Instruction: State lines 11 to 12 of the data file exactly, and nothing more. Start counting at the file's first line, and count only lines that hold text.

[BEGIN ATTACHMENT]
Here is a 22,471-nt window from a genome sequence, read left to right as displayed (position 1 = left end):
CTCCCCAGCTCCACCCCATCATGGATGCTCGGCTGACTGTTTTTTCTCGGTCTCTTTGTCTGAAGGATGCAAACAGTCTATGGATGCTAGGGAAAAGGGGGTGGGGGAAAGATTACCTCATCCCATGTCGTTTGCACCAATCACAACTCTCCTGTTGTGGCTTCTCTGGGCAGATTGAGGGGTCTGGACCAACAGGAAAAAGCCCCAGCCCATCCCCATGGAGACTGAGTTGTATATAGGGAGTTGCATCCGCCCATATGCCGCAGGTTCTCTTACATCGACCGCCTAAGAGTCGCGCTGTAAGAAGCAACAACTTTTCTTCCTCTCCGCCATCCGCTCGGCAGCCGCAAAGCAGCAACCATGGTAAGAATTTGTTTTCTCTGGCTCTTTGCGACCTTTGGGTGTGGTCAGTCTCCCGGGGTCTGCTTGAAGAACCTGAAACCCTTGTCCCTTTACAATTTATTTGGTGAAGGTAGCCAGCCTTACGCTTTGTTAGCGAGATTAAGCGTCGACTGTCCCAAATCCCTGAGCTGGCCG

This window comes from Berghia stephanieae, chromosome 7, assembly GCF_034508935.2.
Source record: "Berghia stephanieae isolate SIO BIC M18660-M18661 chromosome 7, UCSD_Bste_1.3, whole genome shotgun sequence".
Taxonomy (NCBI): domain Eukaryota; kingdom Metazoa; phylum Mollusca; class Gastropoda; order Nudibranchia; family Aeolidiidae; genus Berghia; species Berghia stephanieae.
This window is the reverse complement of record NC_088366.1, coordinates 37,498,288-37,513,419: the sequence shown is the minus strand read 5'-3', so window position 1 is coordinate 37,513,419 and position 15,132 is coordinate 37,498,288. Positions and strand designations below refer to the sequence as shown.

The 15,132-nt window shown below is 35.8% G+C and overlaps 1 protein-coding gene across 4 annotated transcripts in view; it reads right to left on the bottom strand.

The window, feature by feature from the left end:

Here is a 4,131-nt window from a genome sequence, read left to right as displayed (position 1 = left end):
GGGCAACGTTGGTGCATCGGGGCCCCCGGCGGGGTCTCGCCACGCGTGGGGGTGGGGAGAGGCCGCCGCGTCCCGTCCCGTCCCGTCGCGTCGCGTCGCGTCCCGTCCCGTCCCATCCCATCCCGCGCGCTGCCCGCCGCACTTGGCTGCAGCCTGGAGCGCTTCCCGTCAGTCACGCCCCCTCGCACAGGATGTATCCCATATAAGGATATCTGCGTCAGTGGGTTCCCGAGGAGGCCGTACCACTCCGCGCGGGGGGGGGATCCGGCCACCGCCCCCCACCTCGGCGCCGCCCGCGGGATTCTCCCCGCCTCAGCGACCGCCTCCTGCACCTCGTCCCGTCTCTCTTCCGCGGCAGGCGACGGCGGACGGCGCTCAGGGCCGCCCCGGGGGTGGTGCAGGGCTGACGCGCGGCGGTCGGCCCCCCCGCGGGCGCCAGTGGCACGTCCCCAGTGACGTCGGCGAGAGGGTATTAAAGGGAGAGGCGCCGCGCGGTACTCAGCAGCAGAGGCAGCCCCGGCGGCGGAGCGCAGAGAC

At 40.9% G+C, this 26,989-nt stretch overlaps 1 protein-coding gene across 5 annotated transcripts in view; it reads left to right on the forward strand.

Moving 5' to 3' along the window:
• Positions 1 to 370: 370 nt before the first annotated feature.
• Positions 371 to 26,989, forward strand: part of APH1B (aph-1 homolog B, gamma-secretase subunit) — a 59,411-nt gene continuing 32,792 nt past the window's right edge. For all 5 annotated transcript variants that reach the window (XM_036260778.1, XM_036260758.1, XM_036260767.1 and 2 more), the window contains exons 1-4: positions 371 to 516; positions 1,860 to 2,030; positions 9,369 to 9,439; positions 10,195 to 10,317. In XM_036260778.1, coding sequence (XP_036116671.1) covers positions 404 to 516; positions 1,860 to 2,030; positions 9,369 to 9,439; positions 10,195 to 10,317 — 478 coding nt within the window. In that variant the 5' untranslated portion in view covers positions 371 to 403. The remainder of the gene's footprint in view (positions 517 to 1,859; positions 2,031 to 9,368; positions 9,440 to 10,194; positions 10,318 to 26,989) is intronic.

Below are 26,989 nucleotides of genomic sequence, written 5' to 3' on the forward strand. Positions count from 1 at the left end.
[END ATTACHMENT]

At 40.9% G+C, this 26,989-nt stretch overlaps 1 protein-coding gene across 5 annotated transcripts in view; it reads left to right on the forward strand.

Moving 5' to 3' along the window: